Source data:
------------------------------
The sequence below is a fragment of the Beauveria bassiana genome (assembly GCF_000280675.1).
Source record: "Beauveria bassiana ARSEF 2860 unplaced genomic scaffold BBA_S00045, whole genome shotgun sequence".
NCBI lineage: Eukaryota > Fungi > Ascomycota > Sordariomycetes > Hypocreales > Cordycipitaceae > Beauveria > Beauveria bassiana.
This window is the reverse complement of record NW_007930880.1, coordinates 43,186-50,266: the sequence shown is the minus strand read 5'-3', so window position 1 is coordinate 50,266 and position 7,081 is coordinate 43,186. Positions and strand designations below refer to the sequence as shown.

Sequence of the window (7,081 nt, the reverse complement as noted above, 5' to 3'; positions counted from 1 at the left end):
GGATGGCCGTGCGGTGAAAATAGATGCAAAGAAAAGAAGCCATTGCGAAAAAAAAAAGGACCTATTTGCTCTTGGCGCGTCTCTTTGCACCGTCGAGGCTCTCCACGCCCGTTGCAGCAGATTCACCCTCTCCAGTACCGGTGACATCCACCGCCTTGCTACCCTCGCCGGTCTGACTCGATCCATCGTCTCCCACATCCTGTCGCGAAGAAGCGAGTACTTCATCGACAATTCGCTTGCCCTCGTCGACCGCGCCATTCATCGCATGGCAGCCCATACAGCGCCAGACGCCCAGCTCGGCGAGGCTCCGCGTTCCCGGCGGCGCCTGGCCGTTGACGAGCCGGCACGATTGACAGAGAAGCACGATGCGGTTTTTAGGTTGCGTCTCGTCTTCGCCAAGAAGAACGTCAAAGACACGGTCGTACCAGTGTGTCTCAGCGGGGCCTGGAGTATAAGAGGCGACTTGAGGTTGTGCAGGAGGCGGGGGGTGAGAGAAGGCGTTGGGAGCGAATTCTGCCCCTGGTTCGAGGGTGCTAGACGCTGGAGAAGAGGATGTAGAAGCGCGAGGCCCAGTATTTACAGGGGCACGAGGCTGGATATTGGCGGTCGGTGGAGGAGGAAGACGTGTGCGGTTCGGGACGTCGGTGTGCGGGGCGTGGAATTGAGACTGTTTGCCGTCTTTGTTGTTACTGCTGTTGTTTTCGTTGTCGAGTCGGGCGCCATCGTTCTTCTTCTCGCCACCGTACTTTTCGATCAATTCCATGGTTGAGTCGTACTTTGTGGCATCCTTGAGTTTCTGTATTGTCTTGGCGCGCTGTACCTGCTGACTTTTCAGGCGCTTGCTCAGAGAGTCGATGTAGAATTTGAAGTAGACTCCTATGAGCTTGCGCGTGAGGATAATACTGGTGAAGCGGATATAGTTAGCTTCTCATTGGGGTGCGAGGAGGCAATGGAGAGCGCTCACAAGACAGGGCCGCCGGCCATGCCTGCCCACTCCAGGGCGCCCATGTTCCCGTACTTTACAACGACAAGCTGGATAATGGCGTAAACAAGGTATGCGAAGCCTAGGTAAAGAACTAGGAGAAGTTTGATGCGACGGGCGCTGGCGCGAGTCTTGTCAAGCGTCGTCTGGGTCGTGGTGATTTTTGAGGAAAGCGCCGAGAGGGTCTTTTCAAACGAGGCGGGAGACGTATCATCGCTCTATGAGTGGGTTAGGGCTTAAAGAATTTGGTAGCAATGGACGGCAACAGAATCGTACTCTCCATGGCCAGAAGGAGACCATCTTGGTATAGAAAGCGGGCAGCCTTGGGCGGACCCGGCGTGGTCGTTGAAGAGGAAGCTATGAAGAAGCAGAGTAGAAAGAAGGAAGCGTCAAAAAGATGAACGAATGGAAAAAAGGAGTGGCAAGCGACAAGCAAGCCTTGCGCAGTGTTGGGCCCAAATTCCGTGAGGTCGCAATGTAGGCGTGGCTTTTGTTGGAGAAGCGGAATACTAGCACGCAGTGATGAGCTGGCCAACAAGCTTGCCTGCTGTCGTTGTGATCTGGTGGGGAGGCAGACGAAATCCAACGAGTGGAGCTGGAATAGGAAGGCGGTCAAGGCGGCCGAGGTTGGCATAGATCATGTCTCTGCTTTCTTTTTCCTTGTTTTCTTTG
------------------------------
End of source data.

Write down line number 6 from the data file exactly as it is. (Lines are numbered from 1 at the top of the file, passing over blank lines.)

GGATGGCCGTGCGGTGAAAATAGATGCAAAGAAAAGAAGCCATTGCGAAAAAAAAAAGGACCTATTTGCTCTTGGCGCGTCTCTTTGCACCGTCGAGGCTCTCCACGCCCGTTGCAGCAGATTCACCCTCTCCAGTACCGGTGACATCCACCGCCTTGCTACCCTCGCCGGTCTGACTCGATCCATCGTCTCCCACATCCTGTCGCGAAGAAGCGAGTACTTCATCGACAATTCGCTTGCCCTCGTCGACCGCGCCATTCATCGCATGGCAGCCCATACAGCGCCAGACGCCCAGCTCGGCGAGGCTCCGCGTTCCCGGCGGCGCCTGGCCGTTGACGAGCCGGCACGATTGACAGAGAAGCACGATGCGGTTTTTAGGTTGCGTCTCGTCTTCGCCAAGAAGAACGTCAAAGACACGGTCGTACCAGTGTGTCTCAGCGGGGCCTGGAGTATAAGAGGCGACTTGAGGTTGTGCAGGAGGCGGGGGGTGAGAGAAGGCGTTGGGAGCGAATTCTGCCCCTGGTTCGAGGGTGCTAGACGCTGGAGAAGAGGATGTAGAAGCGCGAGGCCCAGTATTTACAGGGGCACGAGGCTGGATATTGGCGGTCGGTGGAGGAGGAAGACGTGTGCGGTTCGGGACGTCGGTGTGCGGGGCGTGGAATTGAGACTGTTTGCCGTCTTTGTTGTTACTGCTGTTGTTTTCGTTGTCGAGTCGGGCGCCATCGTTCTTCTTCTCGCCACCGTACTTTTCGATCAATTCCATGGTTGAGTCGTACTTTGTGGCATCCTTGAGTTTCTGTATTGTCTTGGCGCGCTGTACCTGCTGACTTTTCAGGCGCTTGCTCAGAGAGTCGATGTAGAATTTGAAGTAGACTCCTATGAGCTTGCGCGTGAGGATAATACTGGTGAAGCGGATATAGTTAGCTTCTCATTGGGGTGCGAGGAGGCAATGGAGAGCGCTCACAAGACAGGGCCGCCGGCCATGCCTGCCCACTCCAGGGCGCCCATGTTCCCGTACTTTACAACGACAAGCTGGATAATGGCGTAAACAAGGTATGCGAAGCCTAGGTAAAGAACTAGGAGAAGTTTGATGCGACGGGCGCTGGCGCGAGTCTTGTCAAGCGTCGTCTGGGTCGTGGTGATTTTTGAGGAAAGCGCCGAGAGGGTCTTTTCAAACGAGGCGGGAGACGTATCATCGCTCTATGAGTGGGTTAGGGCTTAAAGAATTTGGTAGCAATGGACGGCAACAGAATCGTACTCTCCATGGCCAGAAGGAGACCATCTTGGTATAGAAAGCGGGCAGCCTTGGGCGGACCCGGCGTGGTCGTTGAAGAGGAAGCTATGAAGAAGCAGAGTAGAAAGAAGGAAGCGTCAAAAAGATGAACGAATGGAAAAAAGGAGTGGCAAGCGACAAGCAAGCCTTGCGCAGTGTTGGGCCCAAATTCCGTGAGGTCGCAATGTAGGCGTGGCTTTTGTTGGAGAAGCGGAATACTAGCACGCAGTGATGAGCTGGCCAACAAGCTTGCCTGCTGTCGTTGTGATCTGGTGGGGAGGCAGACGAAATCCAACGAGTGGAGCTGGAATAGGAAGGCGGTCAAGGCGGCCGAGGTTGGCATAGATCATGTCTCTGCTTTCTTTTTCCTTGTTTTCTTTG